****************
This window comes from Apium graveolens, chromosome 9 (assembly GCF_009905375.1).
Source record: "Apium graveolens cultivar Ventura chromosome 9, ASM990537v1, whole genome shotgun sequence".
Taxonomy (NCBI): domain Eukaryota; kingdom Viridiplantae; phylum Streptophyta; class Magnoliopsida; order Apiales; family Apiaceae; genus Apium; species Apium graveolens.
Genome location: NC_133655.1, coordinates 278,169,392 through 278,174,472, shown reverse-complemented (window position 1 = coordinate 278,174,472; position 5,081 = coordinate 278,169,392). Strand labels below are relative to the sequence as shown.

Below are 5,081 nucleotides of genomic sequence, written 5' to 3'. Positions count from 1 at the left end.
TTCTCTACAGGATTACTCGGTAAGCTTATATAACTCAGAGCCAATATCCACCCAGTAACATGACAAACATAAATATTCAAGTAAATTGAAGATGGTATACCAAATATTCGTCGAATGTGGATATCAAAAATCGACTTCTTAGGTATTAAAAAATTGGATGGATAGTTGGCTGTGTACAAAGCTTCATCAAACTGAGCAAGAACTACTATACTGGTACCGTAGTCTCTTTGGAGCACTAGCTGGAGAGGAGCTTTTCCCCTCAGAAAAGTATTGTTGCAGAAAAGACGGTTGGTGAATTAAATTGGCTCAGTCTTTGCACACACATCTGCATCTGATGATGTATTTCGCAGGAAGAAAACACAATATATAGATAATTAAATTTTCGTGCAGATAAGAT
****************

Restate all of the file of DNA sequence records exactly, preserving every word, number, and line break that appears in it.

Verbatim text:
This window comes from Apium graveolens, chromosome 9 (assembly GCF_009905375.1).
Source record: "Apium graveolens cultivar Ventura chromosome 9, ASM990537v1, whole genome shotgun sequence".
Taxonomy (NCBI): domain Eukaryota; kingdom Viridiplantae; phylum Streptophyta; class Magnoliopsida; order Apiales; family Apiaceae; genus Apium; species Apium graveolens.
Genome location: NC_133655.1, coordinates 278,169,392 through 278,174,472, shown reverse-complemented (window position 1 = coordinate 278,174,472; position 5,081 = coordinate 278,169,392). Strand labels below are relative to the sequence as shown.

Below are 5,081 nucleotides of genomic sequence, written 5' to 3'. Positions count from 1 at the left end.
TTCTCTACAGGATTACTCGGTAAGCTTATATAACTCAGAGCCAATATCCACCCAGTAACATGACAAACATAAATATTCAAGTAAATTGAAGATGGTATACCAAATATTCGTCGAATGTGGATATCAAAAATCGACTTCTTAGGTATTAAAAAATTGGATGGATAGTTGGCTGTGTACAAAGCTTCATCAAACTGAGCAAGAACTACTATACTGGTACCGTAGTCTCTTTGGAGCACTAGCTGGAGAGGAGCTTTTCCCCTCAGAAAAGTATTGTTGCAGAAAAGACGGTTGGTGAATTAAATTGGCTCAGTCTTTGCACACACATCTGCATCTGATGATGTATTTCGCAGGAAGAAAACACAATATATAGATAATTAAATTTTCGTGCAGATAAGAT